In 1934, then-team owner George A. Richards, who also was the owner a major radio affiliate of the NBC Blue Network, WJR in Detroit, the forerunner to today's ABC, negotiated an agreement with NBC to carry his Thanksgiving games live across all of the network's stations.[26] Since then, the tradition of the Lions playing on Thanksgiving has continued uninterrupted.[27]

Home attendance

Home attendance at Ford Field
Year Total Attendance
2006 487,116
2007 490,436
2008 435,979
2009 395,162
2010 450,286
2011 509,940
2012 510,158
2013 510,369
2014 504,198
2015 490,782
2016 486,342
2017 513,100
2018 502,361
2019 490,737
Source:[28]

Players of note

Current roster

Retired numbers

Detroit Lions retired numbers
No. Player Position Tenure Retired
7 Dutch Clark QB 1934–1938 October 15, 1939[1][29][30]
20 Lem Barney CB 1967–1977 November 25, 2004[31]
20 Billy Sims RB 1980–1984 November 25, 2004[31]
20 Barry Sanders RB 1989–1998 November 25, 2004[31]
22 Bobby Layne QB, K 1950–1958 [1]
37 Doak Walker HB, K, P 1950–1955 December 11, 1955[1][32][33]
56 Joe Schmidt 1 LB 1953–1965 [1]
85 Chuck Hughes 2 WR 1970–1971 [1]

Notes:

  • 1 The #56 was unretired with Schmidt's blessing when the Lions acquired linebacker Pat Swilling from the New Orleans Saints. No player has worn it since Swilling left.[34]
  • 2 Posthumous. Hughes died of a heart attack during a game on October 24, 1971, and his #85 was withdrawn from circulation.[1][35][36][37] Over the years, however, the number would return to circulation.[38]

Special cases:

  • The Lions retired #93 for the 2009 season after Corey Smith disappeared, presumed dead, when a boat he was fishing in with friends capsized off the Florida coast.[39] The Lions also wore 93 decals on their helmets that season.[40] The number was assigned to Kyle Vanden Bosch in 2010.[41]

Pro Football Hall of Famers

Detroit Lions Hall of Famers
Players
No. Name Positions Seasons Inducted No. Name Positions Seasons Inducted
20 Lem Barney DB 1967–1977 1992[42] 22 Bobby Layne QB 1950–1958 1967[43]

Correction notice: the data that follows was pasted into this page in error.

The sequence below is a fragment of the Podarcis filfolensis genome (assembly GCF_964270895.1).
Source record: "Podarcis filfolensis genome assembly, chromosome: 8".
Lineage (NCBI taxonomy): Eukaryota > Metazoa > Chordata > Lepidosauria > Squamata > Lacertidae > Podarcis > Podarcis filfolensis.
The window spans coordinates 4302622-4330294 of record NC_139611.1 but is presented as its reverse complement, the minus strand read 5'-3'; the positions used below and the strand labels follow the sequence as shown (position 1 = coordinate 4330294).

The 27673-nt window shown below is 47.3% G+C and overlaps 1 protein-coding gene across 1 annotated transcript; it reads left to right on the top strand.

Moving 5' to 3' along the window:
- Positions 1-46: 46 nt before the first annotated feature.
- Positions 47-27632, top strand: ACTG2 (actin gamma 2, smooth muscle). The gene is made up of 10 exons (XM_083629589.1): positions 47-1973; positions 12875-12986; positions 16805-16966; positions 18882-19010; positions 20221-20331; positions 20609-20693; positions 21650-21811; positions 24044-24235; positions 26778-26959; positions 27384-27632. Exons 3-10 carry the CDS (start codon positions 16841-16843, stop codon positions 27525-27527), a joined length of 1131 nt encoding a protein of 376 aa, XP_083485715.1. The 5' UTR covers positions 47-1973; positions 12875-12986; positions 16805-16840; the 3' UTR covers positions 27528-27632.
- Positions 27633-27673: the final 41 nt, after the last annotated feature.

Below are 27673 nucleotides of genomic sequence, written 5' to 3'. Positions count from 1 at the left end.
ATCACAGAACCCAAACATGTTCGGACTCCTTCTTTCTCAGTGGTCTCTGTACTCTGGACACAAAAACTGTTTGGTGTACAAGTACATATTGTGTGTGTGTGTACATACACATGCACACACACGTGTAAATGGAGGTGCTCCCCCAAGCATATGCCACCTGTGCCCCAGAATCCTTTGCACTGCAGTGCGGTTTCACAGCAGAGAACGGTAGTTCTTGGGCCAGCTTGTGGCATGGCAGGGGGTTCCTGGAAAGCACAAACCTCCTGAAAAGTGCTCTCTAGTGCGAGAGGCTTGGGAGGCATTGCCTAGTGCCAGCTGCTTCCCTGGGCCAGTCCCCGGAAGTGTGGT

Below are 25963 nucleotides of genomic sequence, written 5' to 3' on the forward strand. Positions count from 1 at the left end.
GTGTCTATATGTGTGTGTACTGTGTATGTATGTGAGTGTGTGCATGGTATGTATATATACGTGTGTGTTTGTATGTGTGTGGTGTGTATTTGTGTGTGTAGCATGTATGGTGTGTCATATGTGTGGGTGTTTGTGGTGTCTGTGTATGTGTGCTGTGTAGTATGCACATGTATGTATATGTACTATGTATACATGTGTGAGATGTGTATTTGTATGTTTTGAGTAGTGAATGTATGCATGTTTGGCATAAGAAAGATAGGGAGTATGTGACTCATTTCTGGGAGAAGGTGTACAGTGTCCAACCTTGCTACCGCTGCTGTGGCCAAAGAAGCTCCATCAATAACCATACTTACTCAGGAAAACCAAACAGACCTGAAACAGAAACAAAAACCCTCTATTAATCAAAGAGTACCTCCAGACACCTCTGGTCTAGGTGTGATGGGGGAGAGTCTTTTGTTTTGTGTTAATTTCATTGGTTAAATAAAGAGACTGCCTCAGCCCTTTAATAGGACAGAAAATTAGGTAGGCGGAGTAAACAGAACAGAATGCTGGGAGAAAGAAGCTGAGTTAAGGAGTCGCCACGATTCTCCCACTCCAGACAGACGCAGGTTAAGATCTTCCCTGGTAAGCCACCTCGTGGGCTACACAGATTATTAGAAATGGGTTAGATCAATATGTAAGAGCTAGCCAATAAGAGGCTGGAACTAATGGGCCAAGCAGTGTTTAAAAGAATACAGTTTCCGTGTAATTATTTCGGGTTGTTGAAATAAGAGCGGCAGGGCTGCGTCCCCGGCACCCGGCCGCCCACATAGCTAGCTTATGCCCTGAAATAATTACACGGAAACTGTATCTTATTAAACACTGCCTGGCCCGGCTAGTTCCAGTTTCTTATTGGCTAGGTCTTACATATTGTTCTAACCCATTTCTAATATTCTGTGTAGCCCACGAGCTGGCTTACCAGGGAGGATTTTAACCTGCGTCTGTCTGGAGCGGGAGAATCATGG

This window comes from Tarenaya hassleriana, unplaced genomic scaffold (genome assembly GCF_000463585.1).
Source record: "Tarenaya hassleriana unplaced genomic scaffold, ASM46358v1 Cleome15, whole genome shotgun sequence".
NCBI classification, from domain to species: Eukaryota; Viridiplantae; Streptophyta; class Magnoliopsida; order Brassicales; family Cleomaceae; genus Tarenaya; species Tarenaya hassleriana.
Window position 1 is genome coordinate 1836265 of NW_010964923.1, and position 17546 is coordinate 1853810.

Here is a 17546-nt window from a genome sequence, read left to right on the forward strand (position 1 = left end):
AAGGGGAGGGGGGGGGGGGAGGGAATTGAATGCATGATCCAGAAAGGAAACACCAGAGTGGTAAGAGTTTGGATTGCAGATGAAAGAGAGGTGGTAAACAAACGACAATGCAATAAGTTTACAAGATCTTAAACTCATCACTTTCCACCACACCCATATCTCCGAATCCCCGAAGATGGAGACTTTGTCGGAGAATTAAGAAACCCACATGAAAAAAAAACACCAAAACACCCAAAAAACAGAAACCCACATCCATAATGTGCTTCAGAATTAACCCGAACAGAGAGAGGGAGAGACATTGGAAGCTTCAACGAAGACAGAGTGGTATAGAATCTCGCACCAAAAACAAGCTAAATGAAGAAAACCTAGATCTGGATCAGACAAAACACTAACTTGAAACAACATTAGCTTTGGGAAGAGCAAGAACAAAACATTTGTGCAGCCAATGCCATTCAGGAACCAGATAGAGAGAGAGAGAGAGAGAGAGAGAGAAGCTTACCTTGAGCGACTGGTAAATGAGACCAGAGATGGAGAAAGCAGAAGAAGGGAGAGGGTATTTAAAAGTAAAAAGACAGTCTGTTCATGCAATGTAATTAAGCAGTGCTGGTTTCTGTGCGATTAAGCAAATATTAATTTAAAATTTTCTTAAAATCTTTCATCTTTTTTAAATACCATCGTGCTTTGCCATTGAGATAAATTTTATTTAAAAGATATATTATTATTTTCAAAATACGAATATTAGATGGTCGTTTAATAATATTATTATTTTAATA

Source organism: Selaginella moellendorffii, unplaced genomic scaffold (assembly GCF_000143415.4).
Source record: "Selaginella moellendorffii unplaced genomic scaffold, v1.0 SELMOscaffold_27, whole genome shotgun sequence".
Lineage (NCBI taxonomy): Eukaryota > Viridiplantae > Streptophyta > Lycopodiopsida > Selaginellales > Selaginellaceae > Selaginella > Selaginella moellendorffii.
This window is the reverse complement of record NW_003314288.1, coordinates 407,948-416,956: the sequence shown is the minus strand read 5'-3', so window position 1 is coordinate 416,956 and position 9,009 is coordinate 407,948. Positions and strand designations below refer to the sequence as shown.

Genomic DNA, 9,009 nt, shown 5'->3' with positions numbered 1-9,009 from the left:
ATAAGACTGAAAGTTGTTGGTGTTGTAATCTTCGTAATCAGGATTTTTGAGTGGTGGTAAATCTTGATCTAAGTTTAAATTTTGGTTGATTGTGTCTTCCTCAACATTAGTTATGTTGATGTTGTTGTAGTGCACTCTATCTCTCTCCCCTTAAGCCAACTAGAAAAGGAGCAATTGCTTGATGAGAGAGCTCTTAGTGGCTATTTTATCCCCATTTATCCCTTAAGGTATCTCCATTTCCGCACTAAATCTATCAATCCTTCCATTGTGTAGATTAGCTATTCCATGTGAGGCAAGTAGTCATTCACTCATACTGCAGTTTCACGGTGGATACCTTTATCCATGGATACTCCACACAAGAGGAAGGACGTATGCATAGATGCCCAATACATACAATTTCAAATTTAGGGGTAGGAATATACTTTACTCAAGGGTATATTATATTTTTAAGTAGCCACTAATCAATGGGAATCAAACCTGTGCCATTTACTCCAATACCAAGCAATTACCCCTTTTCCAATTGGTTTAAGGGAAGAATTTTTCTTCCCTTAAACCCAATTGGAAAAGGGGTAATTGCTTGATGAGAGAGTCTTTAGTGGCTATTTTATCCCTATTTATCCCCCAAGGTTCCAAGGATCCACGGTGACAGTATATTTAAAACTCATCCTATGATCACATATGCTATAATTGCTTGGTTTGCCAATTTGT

24 Jack Christiansen DB 1951–1958 1970[44] 44 Dick LeBeau DB 1959–1972 2010[45]
7 Dutch Clark QB
Coach
1934–1938
1937–1938
1963[46] 30 Ollie Matson RB 1963 1972[47]
76 Lou Creekmur G/T 1950–1959 1996[48] 39 Hugh McElhenny HB 1964 1970[49]
77 Curley Culp DT 1980–1981 2013[50] 20 Barry Sanders RB 1989–1998 2004[51]
35 Bill Dudley HB 1947–1949 1966[52] 88 Charlie Sanders TE 1968–1977 2007[53]
72 Frank Gatski C 1957 1985[54] 56 Joe Schmidt LB
Coach
1953–1965
1967–1972
1973[55]
35 John Henry Johnson FB 1957–1959 1987[56] 63 Dick Stanfel OG 1952–1955 2016[57]
71 Alex Karras DT 1958–1970 2020[58] 37 Doak Walker HB 1950–1955 1986[59]
81 Dick "Night Train" Lane CB 1960–1965 1974[60] 50 Alex Wojciechowicz C, LB 1938–1946 1968[61]
28 Yale Lary DB, P 1952–1953
1956–1964
1979[62]

Pride of the Lions

In 2009, the Pride of the Lions was established. The Pride of the Lions is the ring of honor for the franchise's greatest players.[63]

Pride of the Lions
No. Player Position Tenure
20 Lem Barney CB 1967–1977
76 Roger Brown DT 1960–1966
24 Jack Christiansen DB 1951–1958
7 Dutch Clark QB 1934–1938
76 Lou Creekmur G/T 1950–1959
4 Jason Hanson K 1992–2012
71 Alex Karras DT 1958–1970
81 Dick "Night Train" Lane CB 1960–1965
28 Yale Lary DB, P 1952–1953
1956–1964
22 Bobby Layne QB 1950–1958
44 Dick LeBeau DB 1959–1972
84 Herman Moore WR 1991–2001
20 Barry Sanders RB 1989–1998
88 Charlie Sanders TE 1968–1977
56 Joe Schmidt LB 1953–1965
63 Dick Stanfel OG 1952–1955
37 Doak Walker HB 1950–1955
50 Alex Wojciechowicz C, LB 1938–1946

75th Season All-Time Team

On November 9, 2008, the Lions honored the 75th Season All-Time Team during halftime against the Jacksonville Jaguars.[64][65] The team was chosen via an online fan poll and selection committee.[64]

75th Season All-Time Team
No. Player Position Tenure
6 Jim Arnold P 1986–1993
60 Al Baker DE 1978–1982
20 Lem Barney CB 1967–1977
36 Bennie Blades DB 1988–1996
75 Lomas Brown T 1985–1995
76 Roger Brown DT 1960–1966
24 Jack Christiansen DB 1951–1958
7 Dutch Clark QB 1934–1938
89 Gail Cogdill WR 1960–1968
76 Lou Creekmur G/T 1950–1959
25 Jim David DB 1952–1959
44 Don Doll DB 1949–1952
78 Doug English DT 1975–1985
54 Ed Flanagan C 1965–1974
53 Kevin Glover C 1985–1997
75 John Gordy OG 1957–1967
23 Mel Gray KR/PR 1989–1994
4 Jason Hanson 1 K 1992–2012
71 Alex Karras DT 1958–1970
81 Dick "Night Train" Lane CB 1960–1965
28 Yale Lary DB, P 1952–1953
1956–1964
22 Bobby Layne QB 1950–1958
44 Dick LeBeau DB 1959–1972
84 Herman Moore WR 1991–2001
3 Eddie Murray K 1980–1991
91 Robert Porcher DE 1992–2004
20 Barry Sanders RB 1989–1998
88 Charlie Sanders TE 1968–1977
30 Cory Schlesinger FB 1995–2006
56 Joe Schmidt LB 1953–1965
66 Harley Sewell OG 1953–1962
20 Billy Sims RB 1980–1984
54 Chris Spielman LB 1988–1995
37 Doak Walker HB 1950–1955
55 Wayne Walker LB 1958–1972
50 Alex Wojciechowicz C, LB 1938–1946

Note:

  • 1 Hanson was active at the time of the selection.[65]

Lions All-Time Team

On September 29, 2019, the Lions honored their All-Time Team in celebration of the NFL's centennial during halftime against the Kansas City Chiefs. The team was chosen via fan voting, contributions from the Detroit Lions Legends Community, team executives, and select members of the media.[66]